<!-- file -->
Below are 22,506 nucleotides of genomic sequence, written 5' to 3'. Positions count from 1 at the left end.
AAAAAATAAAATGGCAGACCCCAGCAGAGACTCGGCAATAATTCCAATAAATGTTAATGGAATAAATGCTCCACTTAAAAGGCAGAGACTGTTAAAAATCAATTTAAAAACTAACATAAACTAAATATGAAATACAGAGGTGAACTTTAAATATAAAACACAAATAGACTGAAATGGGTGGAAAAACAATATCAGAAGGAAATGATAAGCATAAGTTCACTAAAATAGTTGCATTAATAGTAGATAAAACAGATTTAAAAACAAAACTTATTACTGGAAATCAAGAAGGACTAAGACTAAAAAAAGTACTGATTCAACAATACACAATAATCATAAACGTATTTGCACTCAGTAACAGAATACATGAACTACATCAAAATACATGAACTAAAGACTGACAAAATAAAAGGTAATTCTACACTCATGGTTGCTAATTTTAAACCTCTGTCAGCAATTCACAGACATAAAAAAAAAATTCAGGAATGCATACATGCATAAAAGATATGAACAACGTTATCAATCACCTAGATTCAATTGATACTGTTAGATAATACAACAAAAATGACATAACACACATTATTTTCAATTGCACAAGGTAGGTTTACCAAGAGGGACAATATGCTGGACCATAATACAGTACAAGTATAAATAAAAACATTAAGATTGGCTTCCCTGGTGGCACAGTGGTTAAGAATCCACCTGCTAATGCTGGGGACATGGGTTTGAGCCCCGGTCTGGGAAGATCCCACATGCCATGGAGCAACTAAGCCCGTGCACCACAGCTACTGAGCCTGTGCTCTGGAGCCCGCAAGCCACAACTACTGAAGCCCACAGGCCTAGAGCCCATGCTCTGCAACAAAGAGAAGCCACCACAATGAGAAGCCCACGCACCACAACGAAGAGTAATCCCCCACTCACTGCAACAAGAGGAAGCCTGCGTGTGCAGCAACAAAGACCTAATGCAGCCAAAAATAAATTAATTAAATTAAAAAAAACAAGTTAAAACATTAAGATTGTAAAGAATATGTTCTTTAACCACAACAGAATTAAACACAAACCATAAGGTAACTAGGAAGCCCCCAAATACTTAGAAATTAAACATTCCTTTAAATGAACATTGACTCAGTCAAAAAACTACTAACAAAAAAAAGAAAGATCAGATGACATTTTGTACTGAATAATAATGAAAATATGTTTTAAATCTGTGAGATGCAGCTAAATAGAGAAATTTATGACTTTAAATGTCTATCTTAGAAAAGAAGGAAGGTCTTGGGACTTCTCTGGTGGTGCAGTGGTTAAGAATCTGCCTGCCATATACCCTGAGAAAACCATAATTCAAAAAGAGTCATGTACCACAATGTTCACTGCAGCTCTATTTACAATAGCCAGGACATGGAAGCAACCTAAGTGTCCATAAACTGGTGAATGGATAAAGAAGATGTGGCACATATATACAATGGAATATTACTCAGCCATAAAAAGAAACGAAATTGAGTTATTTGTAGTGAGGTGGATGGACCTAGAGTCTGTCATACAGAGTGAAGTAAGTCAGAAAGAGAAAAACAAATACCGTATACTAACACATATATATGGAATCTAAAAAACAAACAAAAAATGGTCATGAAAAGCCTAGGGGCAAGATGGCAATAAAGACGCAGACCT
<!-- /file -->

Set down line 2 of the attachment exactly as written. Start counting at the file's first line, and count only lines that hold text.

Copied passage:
AAAAAATAAAATGGCAGACCCCAGCAGAGACTCGGCAATAATTCCAATAAATGTTAATGGAATAAATGCTCCACTTAAAAGGCAGAGACTGTTAAAAATCAATTTAAAAACTAACATAAACTAAATATGAAATACAGAGGTGAACTTTAAATATAAAACACAAATAGACTGAAATGGGTGGAAAAACAATATCAGAAGGAAATGATAAGCATAAGTTCACTAAAATAGTTGCATTAATAGTAGATAAAACAGATTTAAAAACAAAACTTATTACTGGAAATCAAGAAGGACTAAGACTAAAAAAAGTACTGATTCAACAATACACAATAATCATAAACGTATTTGCACTCAGTAACAGAATACATGAACTACATCAAAATACATGAACTAAAGACTGACAAAATAAAAGGTAATTCTACACTCATGGTTGCTAATTTTAAACCTCTGTCAGCAATTCACAGACATAAAAAAAAAATTCAGGAATGCATACATGCATAAAAGATATGAACAACGTTATCAATCACCTAGATTCAATTGATACTGTTAGATAATACAACAAAAATGACATAACACACATTATTTTCAATTGCACAAGGTAGGTTTACCAAGAGGGACAATATGCTGGACCATAATACAGTACAAGTATAAATAAAAACATTAAGATTGGCTTCCCTGGTGGCACAGTGGTTAAGAATCCACCTGCTAATGCTGGGGACATGGGTTTGAGCCCCGGTCTGGGAAGATCCCACATGCCATGGAGCAACTAAGCCCGTGCACCACAGCTACTGAGCCTGTGCTCTGGAGCCCGCAAGCCACAACTACTGAAGCCCACAGGCCTAGAGCCCATGCTCTGCAACAAAGAGAAGCCACCACAATGAGAAGCCCACGCACCACAACGAAGAGTAATCCCCCACTCACTGCAACAAGAGGAAGCCTGCGTGTGCAGCAACAAAGACCTAATGCAGCCAAAAATAAATTAATTAAATTAAAAAAAACAAGTTAAAACATTAAGATTGTAAAGAATATGTTCTTTAACCACAACAGAATTAAACACAAACCATAAGGTAACTAGGAAGCCCCCAAATACTTAGAAATTAAACATTCCTTTAAATGAACATTGACTCAGTCAAAAAACTACTAACAAAAAAAAGAAAGATCAGATGACATTTTGTACTGAATAATAATGAAAATATGTTTTAAATCTGTGAGATGCAGCTAAATAGAGAAATTTATGACTTTAAATGTCTATCTTAGAAAAGAAGGAAGGTCTTGGGACTTCTCTGGTGGTGCAGTGGTTAAGAATCTGCCTGCCATATACCCTGAGAAAACCATAATTCAAAAAGAGTCATGTACCACAATGTTCACTGCAGCTCTATTTACAATAGCCAGGACATGGAAGCAACCTAAGTGTCCATAAACTGGTGAATGGATAAAGAAGATGTGGCACATATATACAATGGAATATTACTCAGCCATAAAAAGAAACGAAATTGAGTTATTTGTAGTGAGGTGGATGGACCTAGAGTCTGTCATACAGAGTGAAGTAAGTCAGAAAGAGAAAAACAAATACCGTATACTAACACATATATATGGAATCTAAAAAACAAACAAAAAATGGTCATGAAAAGCCTAGGGGCAAGATGGCAATAAAGACGCAGACCT